It’s late autumn and the market is saturated. The initial push from various grow operations, both legal and otherwise, have passed their peaks and the season is winding down…for some. Others in the legal medicinal wing of our counties operational proceedings are only just beginning their next wave of products to continue serving their customer base. Legitimacy and coming into the light of commonality by way of consistently quality products for patients seeking alternative and effective medicine is a magnum opus that knows no season. After a recent excursion to Oregon, who only recently saw recreational cannabis go into effect, it was amazing to see first hand all that is possible when the culture is embraced in the mindset and enveloped in knowledge. From Portland to Ashland, hundreds of shops opened up seemingly over night, as if the entire state had its hands in the center, and upon legalization let out a resounding, “And… BREAK!” as they scattered to begin serving their customers. OMMP patients in the state are allowed to go to the front of the line, bucking the recreational users so that their needs are served first. For many growers and patients alike, this is a utopia, and a small vision of the way that they always saw legalization coming to fruition. Here in California, we still have a dearth of growers that are prioritizing their patients as if they were already at the front of the line, such is Emerald Orchards. However, their goal is not to just provide products, but rather to be an example on the advanced guard of protecting the local industry.
I spoke with one of their owners, Andrew Tone, over coffee on a brisk morning to know more about what he feels his and his businesses role is in the future of the burgeoning boomtown of the marijuana industry.
“Emerald Orchards is a farm co-operative of organic and sustainably organized farms. We consist of farms in Humboldt and Trinity county, and we are a group of people that are trying to organize ourselves and legitimize ourselves for the next phase which is coming fast. And our goal is to keep the farmers and the “mom and pop” organizations that exist around here current, and that Humboldt County has a future in this industry, because right now is stands on the edge of a knife.” He continued, “part of our goal with what we’re doing is to exemplify our own representation in the community. The going quietly thing? It hasn’t been going well in case anyone is paying attention.”
To that same end, and cross referenced with the visibility of growers in Oregon, it would seem that Emerald Orchards has a strategy which is an increasingly common trait amongst growers. In that, strength in both numbers and transparency will be a boon to both their business and the industry at large.
“Let’s say you have a farm and make a good product, or an extract company and make a good product; get out there and tell people about it! It’s all about people getting outside their comfort zone, and you can’t do it all yourself. It’s very important that you get involved, and communicative. Follow whatever rules are being laid down, and use them to your advantage. Because, we, as a community, are being observed right now. We have an opportunity to show other places how to do things properly. It’s an amazing time to be doing what we’re doing. We’re a small blip on the radar, but we are able to do things so efficiently with our processes, that we believe it deserves attention. There’s a new wave of entrepreneurs that are business people, not plant people. They don’t understand that we care primarily about our plants and their medicinal properties.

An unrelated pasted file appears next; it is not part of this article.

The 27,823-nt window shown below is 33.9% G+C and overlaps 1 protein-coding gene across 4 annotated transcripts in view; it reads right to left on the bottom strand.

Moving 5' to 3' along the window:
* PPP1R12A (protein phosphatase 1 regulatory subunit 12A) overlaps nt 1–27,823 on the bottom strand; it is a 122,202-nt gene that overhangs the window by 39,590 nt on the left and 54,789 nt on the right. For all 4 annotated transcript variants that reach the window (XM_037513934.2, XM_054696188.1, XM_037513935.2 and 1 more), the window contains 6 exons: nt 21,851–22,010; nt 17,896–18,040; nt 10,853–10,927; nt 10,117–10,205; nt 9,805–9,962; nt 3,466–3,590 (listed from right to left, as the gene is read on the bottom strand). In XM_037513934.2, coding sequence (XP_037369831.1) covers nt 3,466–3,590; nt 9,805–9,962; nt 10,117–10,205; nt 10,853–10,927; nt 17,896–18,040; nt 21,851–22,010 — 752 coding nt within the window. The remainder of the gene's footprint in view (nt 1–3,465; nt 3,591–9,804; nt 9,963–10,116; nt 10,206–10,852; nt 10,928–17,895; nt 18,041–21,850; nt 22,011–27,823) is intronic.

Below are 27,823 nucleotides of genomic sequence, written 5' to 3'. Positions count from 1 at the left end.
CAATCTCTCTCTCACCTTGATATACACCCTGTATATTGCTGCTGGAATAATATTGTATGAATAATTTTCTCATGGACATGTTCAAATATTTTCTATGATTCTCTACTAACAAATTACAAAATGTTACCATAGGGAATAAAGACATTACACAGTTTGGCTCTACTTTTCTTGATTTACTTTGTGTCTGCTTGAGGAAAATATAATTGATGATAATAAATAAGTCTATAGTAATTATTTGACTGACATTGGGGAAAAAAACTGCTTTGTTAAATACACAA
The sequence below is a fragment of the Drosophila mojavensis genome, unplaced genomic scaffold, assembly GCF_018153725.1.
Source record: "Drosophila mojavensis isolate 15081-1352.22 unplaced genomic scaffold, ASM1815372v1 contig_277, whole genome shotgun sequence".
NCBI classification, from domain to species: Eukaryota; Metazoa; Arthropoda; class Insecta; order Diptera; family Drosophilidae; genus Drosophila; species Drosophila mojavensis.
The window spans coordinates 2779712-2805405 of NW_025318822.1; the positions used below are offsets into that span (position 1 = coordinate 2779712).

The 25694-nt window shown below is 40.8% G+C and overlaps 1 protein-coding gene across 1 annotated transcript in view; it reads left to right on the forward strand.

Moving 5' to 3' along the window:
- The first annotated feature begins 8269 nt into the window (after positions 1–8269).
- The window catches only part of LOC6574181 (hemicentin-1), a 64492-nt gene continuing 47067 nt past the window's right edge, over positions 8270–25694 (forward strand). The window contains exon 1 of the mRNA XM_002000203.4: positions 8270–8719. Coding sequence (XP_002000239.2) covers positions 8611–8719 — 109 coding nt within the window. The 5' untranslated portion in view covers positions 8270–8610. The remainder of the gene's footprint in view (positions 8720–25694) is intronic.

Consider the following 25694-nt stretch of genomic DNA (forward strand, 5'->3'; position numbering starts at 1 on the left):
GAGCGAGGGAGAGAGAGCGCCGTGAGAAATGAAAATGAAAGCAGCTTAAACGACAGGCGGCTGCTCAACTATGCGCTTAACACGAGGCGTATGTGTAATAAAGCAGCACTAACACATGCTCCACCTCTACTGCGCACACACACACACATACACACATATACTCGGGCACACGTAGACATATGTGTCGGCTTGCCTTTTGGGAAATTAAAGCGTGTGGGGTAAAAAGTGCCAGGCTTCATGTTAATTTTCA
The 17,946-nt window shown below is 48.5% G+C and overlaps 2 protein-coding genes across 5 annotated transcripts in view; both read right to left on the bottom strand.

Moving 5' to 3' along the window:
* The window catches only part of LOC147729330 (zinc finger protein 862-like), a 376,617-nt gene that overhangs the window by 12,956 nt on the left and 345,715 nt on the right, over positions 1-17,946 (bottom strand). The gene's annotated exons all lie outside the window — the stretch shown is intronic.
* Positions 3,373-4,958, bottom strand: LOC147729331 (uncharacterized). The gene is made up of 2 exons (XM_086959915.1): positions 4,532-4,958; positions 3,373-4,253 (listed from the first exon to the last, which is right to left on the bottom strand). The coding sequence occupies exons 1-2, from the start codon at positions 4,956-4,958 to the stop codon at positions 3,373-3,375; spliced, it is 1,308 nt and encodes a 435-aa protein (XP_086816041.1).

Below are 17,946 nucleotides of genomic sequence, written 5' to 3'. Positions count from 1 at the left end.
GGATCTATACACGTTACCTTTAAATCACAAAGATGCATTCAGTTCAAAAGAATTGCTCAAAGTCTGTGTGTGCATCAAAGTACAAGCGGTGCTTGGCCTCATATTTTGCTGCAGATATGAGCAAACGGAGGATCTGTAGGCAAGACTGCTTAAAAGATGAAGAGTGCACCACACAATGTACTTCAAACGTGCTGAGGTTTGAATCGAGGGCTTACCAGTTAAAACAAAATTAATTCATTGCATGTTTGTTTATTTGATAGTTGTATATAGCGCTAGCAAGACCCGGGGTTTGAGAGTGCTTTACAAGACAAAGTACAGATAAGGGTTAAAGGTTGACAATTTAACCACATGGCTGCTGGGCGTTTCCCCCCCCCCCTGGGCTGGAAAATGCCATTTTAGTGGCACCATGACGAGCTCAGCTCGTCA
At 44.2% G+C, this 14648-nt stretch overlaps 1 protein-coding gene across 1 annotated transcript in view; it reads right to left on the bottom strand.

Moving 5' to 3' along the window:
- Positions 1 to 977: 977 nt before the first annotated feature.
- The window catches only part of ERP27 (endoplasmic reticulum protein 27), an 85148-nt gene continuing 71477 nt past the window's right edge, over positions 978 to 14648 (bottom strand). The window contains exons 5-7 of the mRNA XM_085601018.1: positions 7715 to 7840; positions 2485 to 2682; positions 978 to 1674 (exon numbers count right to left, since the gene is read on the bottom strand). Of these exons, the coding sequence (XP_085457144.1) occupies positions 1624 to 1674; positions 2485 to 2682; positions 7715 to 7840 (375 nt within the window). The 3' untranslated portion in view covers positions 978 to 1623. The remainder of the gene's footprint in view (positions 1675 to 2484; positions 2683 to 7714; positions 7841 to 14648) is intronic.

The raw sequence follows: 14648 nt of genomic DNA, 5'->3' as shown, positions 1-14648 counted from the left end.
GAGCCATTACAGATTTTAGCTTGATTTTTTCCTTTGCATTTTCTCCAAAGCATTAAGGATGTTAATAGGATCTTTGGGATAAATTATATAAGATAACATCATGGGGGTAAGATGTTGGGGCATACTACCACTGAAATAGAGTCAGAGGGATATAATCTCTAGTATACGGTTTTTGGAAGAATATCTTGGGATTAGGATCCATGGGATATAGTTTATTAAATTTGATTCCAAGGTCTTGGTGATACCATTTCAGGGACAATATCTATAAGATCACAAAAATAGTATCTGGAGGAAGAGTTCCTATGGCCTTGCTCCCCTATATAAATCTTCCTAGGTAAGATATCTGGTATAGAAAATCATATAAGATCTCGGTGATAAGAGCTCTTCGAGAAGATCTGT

When asked about what separates Emerald Orchards from other farms, Tone went on to say, “All of our employees have a share in whats going on. We have share farming, and we utilize practices and techniques which have the lowest impact possible on the ecosystem. IE collecting rain water, managing water storage, and other shared practices. It’s environmentally and emotionally viable, with expansion on proprietary genetics. Our gardens also thrive using a custom blend of biologically enriched, organic amendments by local company Soil Scape Solutions.”
Our conversation continued on with florid discussion about envisioning the future of the industry, with ideas of ganja hay bail rides on farms, or even turning various plots of lands into a latter day wine country motif. Throughout the interview, Tone’s passion and love of his products and his position was palpable. It was refreshing as a journalist that there are still a bevy of people in this world who are trying to help just as much if not more so than they are trying to make a buck.
“It’s a spirit of mutual respect. Through our land, everything comes out. We do. Our livelihoods do, and our health can as well. We evolved at the same time as these plants. We rose in an agrarian format, but then there’s the entrepreneur side. So you can’t be too far on one side or the other. It’s necessary for survival.”
All of the contact information, lists and photos of products and where to find them can be found at Emerald Orchards website at emeraldorchards.org. Lastly, speaking from personal experience, if you have any ailment that fits the bill of their medical parameters, their products take mighty fine care of you.
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